Default Lines column, January 2011 edition of eSchool News—On the morning of Oct. 5, 1957, readers of the New York Times woke up to a jarring three-line headline that spanned the width of the newspaper’s front page in all-capital letters: “SOVIET FIRES EARTH SATELLITE INTO SPACE; IT IS CIRCLING THE GLOBE AT 18,000 M.P.H.; SPHERE TRACKED IN 4 CROSSINGS OVER U.S.”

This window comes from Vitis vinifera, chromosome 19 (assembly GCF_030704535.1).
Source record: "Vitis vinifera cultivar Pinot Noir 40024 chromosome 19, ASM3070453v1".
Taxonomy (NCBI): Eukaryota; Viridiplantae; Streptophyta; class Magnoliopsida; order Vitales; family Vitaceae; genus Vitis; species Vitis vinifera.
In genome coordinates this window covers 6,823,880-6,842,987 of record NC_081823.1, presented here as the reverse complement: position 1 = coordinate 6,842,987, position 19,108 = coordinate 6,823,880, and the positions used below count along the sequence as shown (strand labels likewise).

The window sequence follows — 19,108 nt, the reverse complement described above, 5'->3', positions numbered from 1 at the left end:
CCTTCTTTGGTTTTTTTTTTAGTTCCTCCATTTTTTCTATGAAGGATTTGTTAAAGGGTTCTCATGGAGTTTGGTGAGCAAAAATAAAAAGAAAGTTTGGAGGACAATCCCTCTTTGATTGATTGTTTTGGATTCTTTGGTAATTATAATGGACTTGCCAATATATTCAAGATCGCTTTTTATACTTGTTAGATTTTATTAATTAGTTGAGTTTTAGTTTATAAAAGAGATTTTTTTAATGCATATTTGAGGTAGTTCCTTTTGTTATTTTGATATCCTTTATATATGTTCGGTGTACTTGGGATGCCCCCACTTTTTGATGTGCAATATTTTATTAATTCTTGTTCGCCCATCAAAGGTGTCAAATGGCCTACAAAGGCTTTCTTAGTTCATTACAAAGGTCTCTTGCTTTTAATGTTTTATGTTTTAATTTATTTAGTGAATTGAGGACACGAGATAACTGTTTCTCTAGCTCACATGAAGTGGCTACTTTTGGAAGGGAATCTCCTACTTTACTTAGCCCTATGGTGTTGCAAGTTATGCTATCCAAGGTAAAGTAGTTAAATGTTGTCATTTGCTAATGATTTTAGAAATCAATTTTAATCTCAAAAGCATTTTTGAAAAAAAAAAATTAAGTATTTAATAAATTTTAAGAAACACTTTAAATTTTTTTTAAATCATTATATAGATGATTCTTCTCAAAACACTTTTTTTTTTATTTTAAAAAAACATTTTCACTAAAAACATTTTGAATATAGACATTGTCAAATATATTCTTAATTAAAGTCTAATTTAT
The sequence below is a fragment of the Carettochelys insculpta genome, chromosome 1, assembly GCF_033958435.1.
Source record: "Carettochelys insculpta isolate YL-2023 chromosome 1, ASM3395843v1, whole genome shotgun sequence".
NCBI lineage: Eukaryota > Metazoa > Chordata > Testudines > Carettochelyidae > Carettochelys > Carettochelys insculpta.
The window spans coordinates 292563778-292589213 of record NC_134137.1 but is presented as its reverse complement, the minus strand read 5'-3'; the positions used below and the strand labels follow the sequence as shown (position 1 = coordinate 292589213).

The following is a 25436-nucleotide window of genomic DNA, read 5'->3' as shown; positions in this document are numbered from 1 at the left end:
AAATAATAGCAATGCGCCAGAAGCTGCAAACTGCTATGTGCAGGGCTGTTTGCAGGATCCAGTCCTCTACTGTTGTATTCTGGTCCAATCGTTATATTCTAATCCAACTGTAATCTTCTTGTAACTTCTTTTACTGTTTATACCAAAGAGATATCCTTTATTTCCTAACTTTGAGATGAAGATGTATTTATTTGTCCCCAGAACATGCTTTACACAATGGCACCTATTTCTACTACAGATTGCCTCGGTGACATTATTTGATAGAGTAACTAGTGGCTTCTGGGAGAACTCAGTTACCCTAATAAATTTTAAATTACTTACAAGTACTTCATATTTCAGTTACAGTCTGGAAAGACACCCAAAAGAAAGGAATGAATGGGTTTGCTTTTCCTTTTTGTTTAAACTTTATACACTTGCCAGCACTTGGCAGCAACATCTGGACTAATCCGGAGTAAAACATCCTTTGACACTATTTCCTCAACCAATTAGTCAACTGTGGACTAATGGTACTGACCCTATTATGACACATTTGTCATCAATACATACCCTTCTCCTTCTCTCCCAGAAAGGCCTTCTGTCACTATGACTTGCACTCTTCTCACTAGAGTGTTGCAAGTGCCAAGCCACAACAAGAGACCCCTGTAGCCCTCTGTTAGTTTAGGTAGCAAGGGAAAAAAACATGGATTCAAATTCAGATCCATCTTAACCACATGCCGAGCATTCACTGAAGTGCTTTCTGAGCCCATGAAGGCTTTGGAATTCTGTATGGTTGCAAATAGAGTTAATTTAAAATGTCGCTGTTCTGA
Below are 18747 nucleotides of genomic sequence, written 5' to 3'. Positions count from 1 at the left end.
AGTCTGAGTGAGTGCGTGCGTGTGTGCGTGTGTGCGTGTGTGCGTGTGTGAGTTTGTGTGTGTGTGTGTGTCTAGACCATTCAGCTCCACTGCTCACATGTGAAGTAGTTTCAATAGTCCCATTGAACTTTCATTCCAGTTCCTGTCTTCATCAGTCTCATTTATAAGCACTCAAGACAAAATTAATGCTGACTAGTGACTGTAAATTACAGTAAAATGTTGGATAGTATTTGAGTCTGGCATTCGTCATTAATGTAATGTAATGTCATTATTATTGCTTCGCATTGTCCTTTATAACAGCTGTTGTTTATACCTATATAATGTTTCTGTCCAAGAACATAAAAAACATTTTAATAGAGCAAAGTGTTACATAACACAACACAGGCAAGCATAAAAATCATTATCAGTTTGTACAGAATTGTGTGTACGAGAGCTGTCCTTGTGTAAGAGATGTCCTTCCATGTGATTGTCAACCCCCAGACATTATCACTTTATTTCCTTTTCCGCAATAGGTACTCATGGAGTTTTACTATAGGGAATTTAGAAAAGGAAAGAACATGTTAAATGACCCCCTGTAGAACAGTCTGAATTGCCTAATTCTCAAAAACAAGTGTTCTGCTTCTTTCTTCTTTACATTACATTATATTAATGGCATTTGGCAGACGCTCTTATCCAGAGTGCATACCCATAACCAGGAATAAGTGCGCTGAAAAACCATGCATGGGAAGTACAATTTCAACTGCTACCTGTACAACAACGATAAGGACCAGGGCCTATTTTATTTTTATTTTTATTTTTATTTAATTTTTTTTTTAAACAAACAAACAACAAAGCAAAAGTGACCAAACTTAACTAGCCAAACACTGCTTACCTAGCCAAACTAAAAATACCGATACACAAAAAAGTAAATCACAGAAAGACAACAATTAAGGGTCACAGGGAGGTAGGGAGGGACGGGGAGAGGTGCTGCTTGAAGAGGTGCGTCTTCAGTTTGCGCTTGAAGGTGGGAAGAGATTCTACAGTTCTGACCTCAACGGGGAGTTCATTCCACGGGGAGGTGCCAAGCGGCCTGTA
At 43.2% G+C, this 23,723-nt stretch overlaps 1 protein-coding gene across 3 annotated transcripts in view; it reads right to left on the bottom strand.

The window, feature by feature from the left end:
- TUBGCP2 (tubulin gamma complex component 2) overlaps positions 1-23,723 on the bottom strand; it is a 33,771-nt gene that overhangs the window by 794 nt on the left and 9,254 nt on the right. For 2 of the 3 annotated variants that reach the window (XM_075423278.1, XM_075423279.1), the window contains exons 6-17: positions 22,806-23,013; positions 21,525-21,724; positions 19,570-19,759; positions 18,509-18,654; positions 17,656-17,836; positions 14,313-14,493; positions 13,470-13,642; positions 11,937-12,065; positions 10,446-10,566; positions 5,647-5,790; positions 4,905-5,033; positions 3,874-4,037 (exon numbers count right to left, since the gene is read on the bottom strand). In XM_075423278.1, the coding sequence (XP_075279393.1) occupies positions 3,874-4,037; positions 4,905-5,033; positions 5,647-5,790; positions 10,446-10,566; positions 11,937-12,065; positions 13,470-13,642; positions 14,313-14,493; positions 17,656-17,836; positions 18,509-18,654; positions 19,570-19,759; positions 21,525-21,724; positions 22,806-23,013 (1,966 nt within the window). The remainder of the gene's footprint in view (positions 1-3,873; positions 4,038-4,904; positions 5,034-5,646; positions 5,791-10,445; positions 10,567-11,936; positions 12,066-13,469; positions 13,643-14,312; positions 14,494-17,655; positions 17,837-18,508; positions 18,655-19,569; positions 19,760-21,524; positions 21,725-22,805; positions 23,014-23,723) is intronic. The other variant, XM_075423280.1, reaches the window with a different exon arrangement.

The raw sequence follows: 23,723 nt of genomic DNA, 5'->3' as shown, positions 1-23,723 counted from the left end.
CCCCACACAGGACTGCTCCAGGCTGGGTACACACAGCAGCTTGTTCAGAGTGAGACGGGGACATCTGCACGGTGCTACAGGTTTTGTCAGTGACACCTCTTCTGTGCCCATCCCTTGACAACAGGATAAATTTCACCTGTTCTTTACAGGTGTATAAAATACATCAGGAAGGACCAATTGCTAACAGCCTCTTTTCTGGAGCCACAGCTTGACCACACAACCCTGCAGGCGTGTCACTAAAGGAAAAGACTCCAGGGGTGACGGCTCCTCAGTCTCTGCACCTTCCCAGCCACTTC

And so began the panicked reaction to the Soviet satellite Sputnik, which shocked U.S. policy makers into realizing they no longer led the world in technological development. Sputnik’s launch spurred passage of the National Defense Education Act, a four-year program that poured billions of dollars into education funding. In 1953, the federal government spent $153 million on education funding; by 1960, this amount had grown nearly sixfold.
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